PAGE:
Magazine article Communication World

Community Relations: What Motivates Stakeholders?

Magazine article Communication World

Community Relations: What Motivates Stakeholders?

Article excerpt

STAKEHOLDERS - persons who involve themselves with activities at a public or private business because of personal or professional interest

Coordinating a full community relations campaign involves planning how to interact with stakeholders who have different ideas, different personal interests and different incentives.

To stay competitive, most businesses - including public companies, private firms and government agencies - mesh community relations activities into their daily routines. Whether the business involves generating electricity, manufacturing pharmaceuticals, cleaning up hazardous waste, or any number of other activities, identifying the need for community affairs programs and reaching out to community stakeholders is vital to succeed. Acknowledging what motivates people to become business stakeholders and distinguishing influential stakeholders are two strategies that can help turn routine community relations campaigns into outstanding ones.

Typically considered a soft business function, community relations departments often do not get as great a lion's share of corporate budgets as higher-profile departments. But in a litigious society, a controversial project can be significantly delayed or even halted in court because of inattentive or poorly executed community outreach. Many projects involving major, sensitive operations are routinely realigned because of litigation that started with community disapproval.

For example, witness the Shoreham nuclear power plant siting effort on Long Island, N.Y. The Long Island Lighting Company - famous for having one of the highest utility rates in the U.S. - invested billions of dollars and almost completed construction of a nuclear generating station just east of New York City. This station never became active to generate power, though, because the state decided that persons on Long Island could not safely evacuate the island in the event of a nuclear emergency. Long Island Lighting was directed to dismantle their newly constructed station.

In 1997, a proposed merger between Long Island Lighting and another local utility again has raised community alarm. At this point, community leaders are concerned that the financial burden of decontaminating and deconstructing the Shoreham plant will be farmed out to customers previously considered outside the Long Island Lighting client base. This controversy may have to be settled in court. Earlier community awareness and preparedness could have saved the company, ratepayers and local governments considerable construction and deconstruction costs. Two Strategies to Highlight Community Relations Outreach Campaigns:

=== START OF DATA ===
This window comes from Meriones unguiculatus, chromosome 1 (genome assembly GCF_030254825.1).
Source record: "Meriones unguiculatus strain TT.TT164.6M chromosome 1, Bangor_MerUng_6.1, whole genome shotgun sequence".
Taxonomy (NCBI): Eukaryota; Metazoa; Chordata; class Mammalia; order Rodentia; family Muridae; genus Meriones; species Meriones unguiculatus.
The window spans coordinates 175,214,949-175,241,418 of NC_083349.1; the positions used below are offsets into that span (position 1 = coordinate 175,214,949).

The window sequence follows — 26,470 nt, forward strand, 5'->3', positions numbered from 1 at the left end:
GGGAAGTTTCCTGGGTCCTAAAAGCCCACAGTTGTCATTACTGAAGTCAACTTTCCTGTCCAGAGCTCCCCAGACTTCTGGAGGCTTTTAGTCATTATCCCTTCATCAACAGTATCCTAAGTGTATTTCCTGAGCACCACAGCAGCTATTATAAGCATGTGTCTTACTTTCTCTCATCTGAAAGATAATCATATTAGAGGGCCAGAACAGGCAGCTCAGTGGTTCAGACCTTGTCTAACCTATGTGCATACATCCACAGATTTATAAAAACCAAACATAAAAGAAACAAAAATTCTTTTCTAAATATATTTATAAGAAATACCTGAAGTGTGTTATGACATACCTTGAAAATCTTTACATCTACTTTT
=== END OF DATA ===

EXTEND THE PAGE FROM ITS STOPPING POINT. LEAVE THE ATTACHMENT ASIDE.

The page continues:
1) Determine what motivates active stakeholders 2) Identify especially distinguished stakeholders and meet their special needs

Stakeholder Motivation

Business leaders need to know what motivates active stakeholders if they are to craft their most effective outreach programs. As we all know, most people who conduct routine business with a company (passive stakeholders) do not take the time to participate in community affairs. All of the customers of an electric utility, for example, will not go out of their way to contact a community affairs office to learn more about the service or comment on regulatory issues.

Active stakeholders, on the other hand, are the ones who visit information centers, attend public meetings, make phone calls, write letters, speak with news media and otherwise participate in business affairs that were once considered off-limits to the public at large. Coordinating a full community relations campaign involves planning how to interact with stakeholders who have different ideas, different personal interests, and different incentives.

At one time, business stakeholders simply included persons who had immediate standing in local projects. Today, individual empowerment rights embrace almost anyone who shows interest in a project. Some of the staunchest resistance for a waste disposal project, for instance, may come from an environmental group based in another locale that might not even have a local chapter. …

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